The eruption of Mt. St. Helens in Washington State 37 years ago was a spectacular event. Upwelling of magma caused the mountain to be forced slowly and strongly from below. On the morning of 18 May, a huge landslide occurred on the north slope face of the mountain. Rock, timber, snow and ice, slid down the face. The event allowed the volcano to release pressure and begin its eruption.
Ash was projected high in the sky and was caught in the high altitude westerly winds. The dense cloud of ash drifted east blocking out the midday sun across the state. Ash settled down on communities causing confusion and havoc.
In the path of the settling ash was Manastash Ridge astronomical observatory run by the Dept. of Astronomy of the Univ. of Washington. Douglas Geisler was working at the observatory throughout the night of the 17th into the early morning hours of the 18th. He said the skies were excellent for telescope observations. He went to bed at about 5 am.
A loud ‘boom’ barely interrupted his sleep. He went back to sleep until about noon. When he got up to go outside, it was dark.
“Yikes! – There is no day. It’s completely black; thick, inky black with visibility ~10 feet (with a flashlight), & it stinks. This is the end of the world.”
In the logbook for the 19th, he noted for the record the sky condition was black & smelly. He also noted he lost 6 hours of observing due to volcano (good excuse, huh?)
He thought he might be the last survivor of the war as he remembered hearing a ‘boom’. He turned on the radio and heard ‘cha cha’ music. Why was the world playing music at the end of the world? Eventually the radio station from Yakima said that Mt. St. Helens ‘blew its wad.’ He was relieved.
It remained dark until mid-afternoon. Several inches of ash settled on the ground. Visibility improved to about 1/2 mile by dusk. He covered the telescope and instruments to prevent damage. He took some pictures of the dome and surroundings thinking he might make a lot of money on his story. But, he never followed through.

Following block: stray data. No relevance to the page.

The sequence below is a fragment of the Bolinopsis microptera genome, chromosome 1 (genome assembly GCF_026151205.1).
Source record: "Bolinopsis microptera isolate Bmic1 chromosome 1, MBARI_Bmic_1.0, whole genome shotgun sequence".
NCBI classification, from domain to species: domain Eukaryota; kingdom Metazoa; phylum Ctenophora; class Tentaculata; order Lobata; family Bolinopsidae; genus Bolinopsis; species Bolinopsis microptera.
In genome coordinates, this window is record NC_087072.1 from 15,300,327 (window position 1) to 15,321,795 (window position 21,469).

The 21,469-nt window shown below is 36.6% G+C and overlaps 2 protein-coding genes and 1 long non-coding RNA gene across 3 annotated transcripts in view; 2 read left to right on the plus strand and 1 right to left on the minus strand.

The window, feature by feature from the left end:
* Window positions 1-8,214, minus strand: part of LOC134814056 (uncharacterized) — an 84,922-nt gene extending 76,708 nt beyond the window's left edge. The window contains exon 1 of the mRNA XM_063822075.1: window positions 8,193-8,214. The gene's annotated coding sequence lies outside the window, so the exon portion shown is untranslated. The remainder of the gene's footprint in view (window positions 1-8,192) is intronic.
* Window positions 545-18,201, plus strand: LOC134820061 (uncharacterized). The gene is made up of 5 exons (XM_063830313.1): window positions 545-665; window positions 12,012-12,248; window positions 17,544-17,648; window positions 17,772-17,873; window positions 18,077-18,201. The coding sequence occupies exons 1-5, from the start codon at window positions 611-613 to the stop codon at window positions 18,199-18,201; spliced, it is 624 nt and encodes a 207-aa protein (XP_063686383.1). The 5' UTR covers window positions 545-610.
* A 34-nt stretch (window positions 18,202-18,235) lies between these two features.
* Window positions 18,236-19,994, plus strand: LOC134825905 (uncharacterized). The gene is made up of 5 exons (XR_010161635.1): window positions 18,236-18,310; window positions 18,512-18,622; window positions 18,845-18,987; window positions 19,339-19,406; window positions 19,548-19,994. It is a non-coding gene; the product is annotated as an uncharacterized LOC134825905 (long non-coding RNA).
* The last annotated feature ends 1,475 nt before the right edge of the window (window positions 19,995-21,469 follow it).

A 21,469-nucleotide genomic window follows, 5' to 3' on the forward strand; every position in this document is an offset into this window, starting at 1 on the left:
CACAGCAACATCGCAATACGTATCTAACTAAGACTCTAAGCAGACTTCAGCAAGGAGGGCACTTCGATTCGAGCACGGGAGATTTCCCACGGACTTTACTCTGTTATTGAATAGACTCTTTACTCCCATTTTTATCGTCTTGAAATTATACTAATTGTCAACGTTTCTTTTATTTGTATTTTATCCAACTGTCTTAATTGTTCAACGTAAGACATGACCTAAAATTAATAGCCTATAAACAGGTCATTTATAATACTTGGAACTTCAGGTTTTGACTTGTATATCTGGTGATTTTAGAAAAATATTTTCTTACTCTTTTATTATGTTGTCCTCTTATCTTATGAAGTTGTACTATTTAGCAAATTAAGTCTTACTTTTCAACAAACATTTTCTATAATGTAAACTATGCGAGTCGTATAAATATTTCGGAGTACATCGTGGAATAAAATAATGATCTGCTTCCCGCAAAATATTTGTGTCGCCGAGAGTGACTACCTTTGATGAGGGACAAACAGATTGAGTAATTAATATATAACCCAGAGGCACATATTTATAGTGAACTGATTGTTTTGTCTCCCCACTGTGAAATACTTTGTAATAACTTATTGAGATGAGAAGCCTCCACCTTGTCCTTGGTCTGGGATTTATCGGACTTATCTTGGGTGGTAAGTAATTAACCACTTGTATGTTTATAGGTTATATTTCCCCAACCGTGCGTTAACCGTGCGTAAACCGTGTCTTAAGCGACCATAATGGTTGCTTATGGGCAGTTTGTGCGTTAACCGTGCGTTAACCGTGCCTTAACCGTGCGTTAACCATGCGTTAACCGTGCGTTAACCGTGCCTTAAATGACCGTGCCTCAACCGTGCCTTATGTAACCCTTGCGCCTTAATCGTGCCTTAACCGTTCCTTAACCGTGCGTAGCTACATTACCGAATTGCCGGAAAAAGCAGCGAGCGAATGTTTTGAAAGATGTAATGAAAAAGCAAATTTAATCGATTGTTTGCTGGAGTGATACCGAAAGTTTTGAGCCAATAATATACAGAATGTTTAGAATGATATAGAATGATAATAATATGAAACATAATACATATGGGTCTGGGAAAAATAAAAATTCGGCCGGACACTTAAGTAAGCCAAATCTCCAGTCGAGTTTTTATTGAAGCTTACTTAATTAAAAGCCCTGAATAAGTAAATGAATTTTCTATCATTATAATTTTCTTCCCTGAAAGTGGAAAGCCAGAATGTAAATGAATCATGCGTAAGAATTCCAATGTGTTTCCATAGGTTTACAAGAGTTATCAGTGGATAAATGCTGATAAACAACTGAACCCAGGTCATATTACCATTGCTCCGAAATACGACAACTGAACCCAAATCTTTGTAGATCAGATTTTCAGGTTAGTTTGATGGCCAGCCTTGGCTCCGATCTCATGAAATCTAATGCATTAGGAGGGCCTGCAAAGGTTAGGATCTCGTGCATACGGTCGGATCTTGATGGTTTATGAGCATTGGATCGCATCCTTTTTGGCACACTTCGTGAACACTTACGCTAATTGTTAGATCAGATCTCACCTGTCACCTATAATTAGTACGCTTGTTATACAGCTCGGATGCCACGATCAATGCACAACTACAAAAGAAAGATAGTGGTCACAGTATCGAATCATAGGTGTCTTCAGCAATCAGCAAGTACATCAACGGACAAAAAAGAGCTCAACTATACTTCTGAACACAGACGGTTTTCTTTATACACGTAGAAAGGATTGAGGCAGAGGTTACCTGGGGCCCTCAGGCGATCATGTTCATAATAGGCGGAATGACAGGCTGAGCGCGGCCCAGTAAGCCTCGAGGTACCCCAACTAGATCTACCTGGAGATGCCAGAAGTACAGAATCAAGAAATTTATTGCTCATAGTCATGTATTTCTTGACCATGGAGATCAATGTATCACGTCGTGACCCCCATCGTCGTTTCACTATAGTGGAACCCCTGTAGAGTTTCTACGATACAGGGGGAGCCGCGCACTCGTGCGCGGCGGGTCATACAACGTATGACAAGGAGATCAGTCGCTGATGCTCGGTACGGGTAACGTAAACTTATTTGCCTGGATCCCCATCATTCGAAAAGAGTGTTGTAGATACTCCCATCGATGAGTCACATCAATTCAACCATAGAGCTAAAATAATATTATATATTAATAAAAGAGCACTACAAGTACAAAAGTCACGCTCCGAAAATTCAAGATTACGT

After months of waiting, our orchid is finally in bloom. It was a gift from a young woman who stayed with us while she worked in a local political campaign office. It was in bloom at the time. Soon after she left, the blooms dropped off and left a bare stalk. It looked so sad. I cut the stalk and cared for the plant as best I could. I never had an orchid before. It seems to be Phalaenopsis.
A few months ago, it sent up a new flower stalk. Buds appeared and slowly grew larger. A few days ago, this beautiful flower opened. Another opened today. I hope it brightens your day.
We live on a planet just the right distance from the Sun. Our survival depends on many critical factors being in delicate harmony. The shallow space we inhabit on Earth bathes all of humanity. Looking up on a clear night, we see through the thin layer of air to the vast expanse of the heavens. The wonders of the night sky can be inspirational.
Too often, we experience forces of evil and destruction. We wonder why. Why do some choose senseless and hurtful ways? These events can shake us to our core.
May you feel renewed and motivated by this video. It highlights some of the beauty of the natural world. Choose positive and good actions each day. Promote peace and understanding.
View in full screen mode for best effect. Time lapse by Terje Sorgjerd.